Advanced Magnetic Materials:

Development and Micromagnetics

 

Josef Fidler

Vienna University of Technology

 

T

HE INCREASING INFORMATION density in magnetic recording, the miniaturization in magnetic devices, the trend towards nanocrystalline magnetic materials, and the improved availability of large scale computer power are the main reasons why micromagnetic modeling has been developing extremely rapidly. Nanofabrication, offering unprecedented capabilities in the manipulation of material structures and properties, opens new opportunities for engineering innovative magnetic materials and devices and for developing ultra-high-density magnetic storage and magnetic microsensors.

Hard magnetic materials have become key components in information and transportation technologies, machines, sensors, and many other systems. The increase in the operating temperature of motors, generators, and other electronic devices will lead to an improvement in their efficiency.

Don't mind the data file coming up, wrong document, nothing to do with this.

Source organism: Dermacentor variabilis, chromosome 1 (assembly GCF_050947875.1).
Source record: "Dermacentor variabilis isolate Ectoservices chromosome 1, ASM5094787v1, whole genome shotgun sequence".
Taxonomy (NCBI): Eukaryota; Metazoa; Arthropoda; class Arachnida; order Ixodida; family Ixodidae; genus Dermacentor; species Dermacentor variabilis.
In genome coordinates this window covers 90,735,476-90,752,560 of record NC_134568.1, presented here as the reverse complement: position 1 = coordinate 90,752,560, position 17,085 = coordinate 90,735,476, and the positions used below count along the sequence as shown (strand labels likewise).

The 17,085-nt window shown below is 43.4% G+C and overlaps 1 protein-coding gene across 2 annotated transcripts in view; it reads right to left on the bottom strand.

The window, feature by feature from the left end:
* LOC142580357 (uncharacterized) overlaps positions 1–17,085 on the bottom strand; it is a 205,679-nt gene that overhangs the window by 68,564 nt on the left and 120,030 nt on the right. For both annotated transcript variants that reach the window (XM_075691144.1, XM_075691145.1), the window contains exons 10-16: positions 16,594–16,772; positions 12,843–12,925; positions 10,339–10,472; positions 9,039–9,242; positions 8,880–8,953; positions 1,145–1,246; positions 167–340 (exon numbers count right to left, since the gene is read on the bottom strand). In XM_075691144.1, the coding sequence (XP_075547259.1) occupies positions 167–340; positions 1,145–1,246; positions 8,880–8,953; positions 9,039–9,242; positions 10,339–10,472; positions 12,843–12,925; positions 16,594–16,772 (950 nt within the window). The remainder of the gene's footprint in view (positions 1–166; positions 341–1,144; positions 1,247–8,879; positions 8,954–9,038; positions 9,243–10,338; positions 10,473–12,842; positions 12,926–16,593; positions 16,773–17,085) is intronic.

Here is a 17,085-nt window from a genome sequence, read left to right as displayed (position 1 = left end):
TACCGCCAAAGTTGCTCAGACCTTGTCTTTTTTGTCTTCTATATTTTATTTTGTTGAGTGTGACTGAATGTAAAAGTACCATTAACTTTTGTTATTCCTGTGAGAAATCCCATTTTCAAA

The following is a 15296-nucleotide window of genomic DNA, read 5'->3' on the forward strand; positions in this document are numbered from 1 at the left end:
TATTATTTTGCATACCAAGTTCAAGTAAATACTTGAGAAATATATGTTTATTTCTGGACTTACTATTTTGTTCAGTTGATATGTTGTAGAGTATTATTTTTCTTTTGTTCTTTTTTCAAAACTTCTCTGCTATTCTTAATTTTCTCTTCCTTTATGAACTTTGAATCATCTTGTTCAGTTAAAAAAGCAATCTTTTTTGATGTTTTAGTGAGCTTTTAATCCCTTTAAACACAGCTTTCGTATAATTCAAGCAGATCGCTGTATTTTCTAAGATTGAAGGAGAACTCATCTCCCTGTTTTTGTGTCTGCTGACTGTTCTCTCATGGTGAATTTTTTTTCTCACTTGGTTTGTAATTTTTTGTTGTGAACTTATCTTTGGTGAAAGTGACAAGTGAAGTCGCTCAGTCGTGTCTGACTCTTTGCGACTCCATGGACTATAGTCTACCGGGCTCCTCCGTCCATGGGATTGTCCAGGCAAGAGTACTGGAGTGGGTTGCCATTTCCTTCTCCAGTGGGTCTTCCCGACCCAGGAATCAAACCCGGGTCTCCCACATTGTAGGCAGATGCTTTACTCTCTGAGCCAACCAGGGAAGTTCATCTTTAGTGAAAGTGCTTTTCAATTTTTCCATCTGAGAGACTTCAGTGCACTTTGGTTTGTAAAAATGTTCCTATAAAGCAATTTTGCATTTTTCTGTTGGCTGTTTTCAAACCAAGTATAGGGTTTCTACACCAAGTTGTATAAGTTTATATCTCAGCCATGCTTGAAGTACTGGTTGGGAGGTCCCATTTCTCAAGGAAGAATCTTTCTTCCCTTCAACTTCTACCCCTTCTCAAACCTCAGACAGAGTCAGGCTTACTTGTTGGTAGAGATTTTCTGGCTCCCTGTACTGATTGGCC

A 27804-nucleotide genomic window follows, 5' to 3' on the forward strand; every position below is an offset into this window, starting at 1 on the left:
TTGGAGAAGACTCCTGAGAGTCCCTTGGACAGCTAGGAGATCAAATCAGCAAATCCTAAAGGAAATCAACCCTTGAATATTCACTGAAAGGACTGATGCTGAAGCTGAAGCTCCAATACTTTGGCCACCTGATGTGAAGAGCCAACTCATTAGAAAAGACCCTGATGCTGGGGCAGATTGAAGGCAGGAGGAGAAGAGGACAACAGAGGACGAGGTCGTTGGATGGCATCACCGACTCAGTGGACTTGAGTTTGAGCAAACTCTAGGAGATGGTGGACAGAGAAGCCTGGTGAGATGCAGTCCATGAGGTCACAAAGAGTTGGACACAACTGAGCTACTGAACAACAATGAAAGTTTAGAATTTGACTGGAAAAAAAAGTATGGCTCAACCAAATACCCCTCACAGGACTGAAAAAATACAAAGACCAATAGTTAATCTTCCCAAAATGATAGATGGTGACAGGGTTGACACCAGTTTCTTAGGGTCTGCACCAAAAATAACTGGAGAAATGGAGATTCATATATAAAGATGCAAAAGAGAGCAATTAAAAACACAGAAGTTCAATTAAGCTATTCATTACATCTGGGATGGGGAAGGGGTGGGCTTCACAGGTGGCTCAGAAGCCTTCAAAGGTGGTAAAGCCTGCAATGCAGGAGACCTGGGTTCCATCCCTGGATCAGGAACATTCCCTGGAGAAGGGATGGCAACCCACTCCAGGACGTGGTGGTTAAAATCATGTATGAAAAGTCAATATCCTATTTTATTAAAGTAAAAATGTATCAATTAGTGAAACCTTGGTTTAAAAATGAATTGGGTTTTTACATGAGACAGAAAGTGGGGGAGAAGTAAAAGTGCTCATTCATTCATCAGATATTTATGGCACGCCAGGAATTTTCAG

A key problem encountered in the improvement and development of advanced magnetic materials is the influence of the real microstructure on the magnetization reversal process. Besides micromagnetic simulations, both advanced microstructural characterization and magnetic measurement techniques with high spatial and temporal resolution are necessary. Computational micromagnetism leads to a deeper understanding of hysteresis effects at an intermediate length scale between magnetic domains and atomic distances by visualization of the magnetization reversal process.